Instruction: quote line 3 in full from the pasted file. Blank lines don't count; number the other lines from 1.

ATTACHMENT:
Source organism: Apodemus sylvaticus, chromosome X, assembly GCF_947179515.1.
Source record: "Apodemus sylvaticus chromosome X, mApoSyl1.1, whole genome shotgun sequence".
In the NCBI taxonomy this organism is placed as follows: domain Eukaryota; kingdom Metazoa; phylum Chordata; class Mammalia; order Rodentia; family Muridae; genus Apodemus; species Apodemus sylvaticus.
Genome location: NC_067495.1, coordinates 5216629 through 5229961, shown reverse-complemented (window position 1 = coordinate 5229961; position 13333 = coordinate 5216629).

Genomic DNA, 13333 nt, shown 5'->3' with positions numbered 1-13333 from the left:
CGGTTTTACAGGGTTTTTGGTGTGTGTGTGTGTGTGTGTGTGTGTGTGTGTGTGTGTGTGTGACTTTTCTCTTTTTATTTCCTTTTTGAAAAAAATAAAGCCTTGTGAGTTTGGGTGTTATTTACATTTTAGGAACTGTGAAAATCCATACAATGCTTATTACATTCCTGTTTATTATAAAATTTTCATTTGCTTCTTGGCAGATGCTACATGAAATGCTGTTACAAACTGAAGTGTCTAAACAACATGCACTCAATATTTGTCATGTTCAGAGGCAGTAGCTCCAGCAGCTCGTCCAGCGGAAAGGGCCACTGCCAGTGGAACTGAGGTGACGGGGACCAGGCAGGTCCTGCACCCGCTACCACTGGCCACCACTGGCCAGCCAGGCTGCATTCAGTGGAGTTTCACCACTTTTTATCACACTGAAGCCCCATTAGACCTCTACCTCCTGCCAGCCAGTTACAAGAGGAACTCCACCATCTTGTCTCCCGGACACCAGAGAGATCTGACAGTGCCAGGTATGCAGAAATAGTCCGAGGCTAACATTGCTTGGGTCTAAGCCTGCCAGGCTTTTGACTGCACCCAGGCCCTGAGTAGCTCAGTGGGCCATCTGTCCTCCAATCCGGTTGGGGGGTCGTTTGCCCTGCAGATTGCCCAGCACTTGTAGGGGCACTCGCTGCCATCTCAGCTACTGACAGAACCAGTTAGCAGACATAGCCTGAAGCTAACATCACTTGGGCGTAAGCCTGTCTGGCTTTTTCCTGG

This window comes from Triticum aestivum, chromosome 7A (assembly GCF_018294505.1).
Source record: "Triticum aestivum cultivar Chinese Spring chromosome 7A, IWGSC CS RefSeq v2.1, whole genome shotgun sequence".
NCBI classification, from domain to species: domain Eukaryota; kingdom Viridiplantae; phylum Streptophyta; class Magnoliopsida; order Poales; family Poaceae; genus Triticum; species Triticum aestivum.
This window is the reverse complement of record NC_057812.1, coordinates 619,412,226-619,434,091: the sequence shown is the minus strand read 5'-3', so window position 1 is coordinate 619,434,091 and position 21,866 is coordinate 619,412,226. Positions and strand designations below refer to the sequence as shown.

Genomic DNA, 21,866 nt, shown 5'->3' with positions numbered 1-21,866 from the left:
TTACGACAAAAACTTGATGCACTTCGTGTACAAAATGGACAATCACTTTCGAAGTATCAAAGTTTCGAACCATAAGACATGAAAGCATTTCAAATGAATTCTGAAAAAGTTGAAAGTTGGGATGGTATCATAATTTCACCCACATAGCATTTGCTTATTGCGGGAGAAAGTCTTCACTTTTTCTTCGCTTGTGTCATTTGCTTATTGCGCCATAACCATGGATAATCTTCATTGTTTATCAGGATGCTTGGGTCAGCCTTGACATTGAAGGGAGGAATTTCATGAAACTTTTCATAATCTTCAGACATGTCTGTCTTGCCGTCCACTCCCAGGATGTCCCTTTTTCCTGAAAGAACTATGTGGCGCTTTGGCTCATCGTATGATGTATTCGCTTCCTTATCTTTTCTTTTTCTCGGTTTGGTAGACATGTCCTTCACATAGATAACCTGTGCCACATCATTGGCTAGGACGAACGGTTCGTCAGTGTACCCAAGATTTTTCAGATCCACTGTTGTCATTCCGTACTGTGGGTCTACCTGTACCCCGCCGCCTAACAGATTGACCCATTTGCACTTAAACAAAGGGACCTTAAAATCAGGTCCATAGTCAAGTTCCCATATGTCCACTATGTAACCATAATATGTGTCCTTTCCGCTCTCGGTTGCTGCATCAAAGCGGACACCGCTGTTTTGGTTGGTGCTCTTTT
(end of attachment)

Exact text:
In the NCBI taxonomy this organism is placed as follows: domain Eukaryota; kingdom Metazoa; phylum Chordata; class Mammalia; order Rodentia; family Muridae; genus Apodemus; species Apodemus sylvaticus.